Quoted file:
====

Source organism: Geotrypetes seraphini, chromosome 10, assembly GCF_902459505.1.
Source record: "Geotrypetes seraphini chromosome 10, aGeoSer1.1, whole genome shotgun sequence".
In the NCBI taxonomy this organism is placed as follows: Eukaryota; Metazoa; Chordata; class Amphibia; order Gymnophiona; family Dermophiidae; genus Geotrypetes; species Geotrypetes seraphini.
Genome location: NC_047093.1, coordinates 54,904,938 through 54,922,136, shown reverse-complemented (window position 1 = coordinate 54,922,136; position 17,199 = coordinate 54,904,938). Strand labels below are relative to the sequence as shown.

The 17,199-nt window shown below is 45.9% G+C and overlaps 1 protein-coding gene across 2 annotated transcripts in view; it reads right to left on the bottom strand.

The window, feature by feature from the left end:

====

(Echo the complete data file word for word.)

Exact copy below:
Source organism: Geotrypetes seraphini, chromosome 10, assembly GCF_902459505.1.
Source record: "Geotrypetes seraphini chromosome 10, aGeoSer1.1, whole genome shotgun sequence".
In the NCBI taxonomy this organism is placed as follows: Eukaryota; Metazoa; Chordata; class Amphibia; order Gymnophiona; family Dermophiidae; genus Geotrypetes; species Geotrypetes seraphini.
Genome location: NC_047093.1, coordinates 54,904,938 through 54,922,136, shown reverse-complemented (window position 1 = coordinate 54,922,136; position 17,199 = coordinate 54,904,938). Strand labels below are relative to the sequence as shown.

The 17,199-nt window shown below is 45.9% G+C and overlaps 1 protein-coding gene across 2 annotated transcripts in view; it reads right to left on the bottom strand.

The window, feature by feature from the left end: